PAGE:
Patrick Gerard Carmody grew up steeped in the history of one of Louisiana’s fabled families, the Aime family. In the 19th century, Francois-Gabriel “Valcour” Aime, Patrick’s great, great, great grandfather, owned an enormously lucrative sugar plantation and a refinery that made them the wealthiest family in the state. Not surprisingly, “Vacherie”, the house he built and the grounds he had landscaped were so lavish that in the 20th century, it became known as “La Petite Versailles”. As is so often the way with such families, tragedy broke it apart. No wonder then, that such a history has influenced Patrick’s work as an architect.
He is one of these people that seems to be good at a lot of things—he paints, has been a horseback riding instructor, played tennis well enough to be accepted on to his college tennis team and has written three novels that were taken seriously enough to get him an agent at the renowned agency, Curtis Brown. He answered so many questions with fascinating (and true) stories that we have, unusually, decided to include a selection of “short stories” at the end of the interview because they don’t really fit into our Q&A format. Let’s hope they inspire him to get his writing into print.
So we love the way everything here looks very classical but you have the textiles incorporated into it—and these very modern remote-controlled blinds. Aren’t you a bit worried that the blinds might go wrong? Technology is great until it breaks—and then it’s expensive.
It hasn’t happened yet. I love having a music system and I love being able to control the shades. And I’m really glad I’ve got air conditioning. When that hurricane [Sandy] came through, I never thought it would be that big of a deal, here especially. We lost all our power for about a week. It was pitch black, I mean you had to have a flashlight to get along the sidewalk. The lady upstairs was cooking in her fireplace and it was cold and when you went outside, you saw your neighbors, you know, with their hair unwashed … it reminded me of summer camp. After five days, just those few days, it felt like such a luxury when the power came back on!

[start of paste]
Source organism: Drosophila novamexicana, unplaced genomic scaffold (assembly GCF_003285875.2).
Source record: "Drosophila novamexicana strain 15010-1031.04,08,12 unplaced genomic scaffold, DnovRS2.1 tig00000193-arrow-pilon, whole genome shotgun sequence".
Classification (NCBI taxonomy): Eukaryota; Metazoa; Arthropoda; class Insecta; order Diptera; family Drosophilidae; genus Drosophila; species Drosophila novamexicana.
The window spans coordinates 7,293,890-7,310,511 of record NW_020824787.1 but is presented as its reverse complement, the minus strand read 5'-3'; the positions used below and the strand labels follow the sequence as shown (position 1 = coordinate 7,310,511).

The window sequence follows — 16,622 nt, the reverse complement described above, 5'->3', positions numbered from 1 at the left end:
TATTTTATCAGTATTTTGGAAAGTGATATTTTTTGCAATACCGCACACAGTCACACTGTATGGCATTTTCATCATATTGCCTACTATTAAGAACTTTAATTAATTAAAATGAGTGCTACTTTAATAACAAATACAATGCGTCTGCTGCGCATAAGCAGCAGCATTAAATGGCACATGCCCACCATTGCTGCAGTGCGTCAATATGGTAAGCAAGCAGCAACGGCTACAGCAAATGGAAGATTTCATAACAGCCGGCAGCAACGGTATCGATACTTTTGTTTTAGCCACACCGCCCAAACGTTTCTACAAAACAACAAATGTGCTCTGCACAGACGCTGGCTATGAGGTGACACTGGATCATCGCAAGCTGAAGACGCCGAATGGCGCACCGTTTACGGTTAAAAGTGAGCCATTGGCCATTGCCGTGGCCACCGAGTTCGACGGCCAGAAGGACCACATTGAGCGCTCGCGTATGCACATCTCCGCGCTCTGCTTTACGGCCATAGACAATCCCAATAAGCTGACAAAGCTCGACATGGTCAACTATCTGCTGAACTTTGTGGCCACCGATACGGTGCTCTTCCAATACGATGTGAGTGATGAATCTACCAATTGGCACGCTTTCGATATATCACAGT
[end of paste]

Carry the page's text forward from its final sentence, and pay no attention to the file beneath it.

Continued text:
So you’re from the South and you have French roots. Did you learn any of that fabulous Louisiana French?
I did but I don’t really remember it.
Was architecture something you knew you were going to do?
Yes, always. I think it was just the idea of making a perfect home. Homes were a big part of my family forever.
In what way? Did you grow up in a grand Southern house?
I’m from a very big family—there were eight children, four boys and four girls. So we had a 1920s Georgian house that was big enough for us all.
What’s it like growing up with all those brothers and sisters?
Well I loved it. As a dynamic it’s like growing up in a community and anything that is like a community completely resonates with me, whether it’s summer camp or when I was in college I went on an archeological expedition in Rome. I loved that—and that was also every summer with the same people. To me that was just great. We had a ball!
So you’d be fine in a commune?
Er … I don’t know about that. I would have to have my identity. Like in my house, I could go into my own room and do my own creative stuff … but then I could always open the door and there would be all sorts of activity.
When you got to architecture school, was it what you thought it would be?
That’s actually a good question you know, because I guess I always wanted to be an architect and I was so excited about it but then I was intimidated when I got there because it everyone seemed like such a brain. I kind of did whatever [the professors] said. I was also doing some writing and I double majored in fine art and architecture … like that’s my painting over there …
Wow. You actually do know how to paint!
Yeah, I do.
But architecture won out, did it?
I got to Rice, you know, the first thing the other students ask is, “What were your SAT scores?” And everyone else had better ones than I did. I was accepted to join the college tennis team but the professor just said that no one did that and I couldn’t be on the team as well as all the work. After that, I started to doubt myself and my own response to an architectural problem. But I didn’t do this with the painting—something came from the gut and I could just create. In architecture, I started to second guess myself and I would do something kind of cerebral. I got to the point where I was so unhappy that I began to think maybe I should do something else even though this was what I thought I always wanted to do. I was doing okay but I thought if I’m going to do so much work, then I’m going to do what I want to do. If no one else likes it, at least I will. And when I made that decision and started following my intuition—I don’t want to sound conceited—suddenly I became like the star.
Very interesting. We perhaps get coached out of trusting our intuition.
It is a tricky thing because you do need to learn technical things too. It’s a merging of the two things.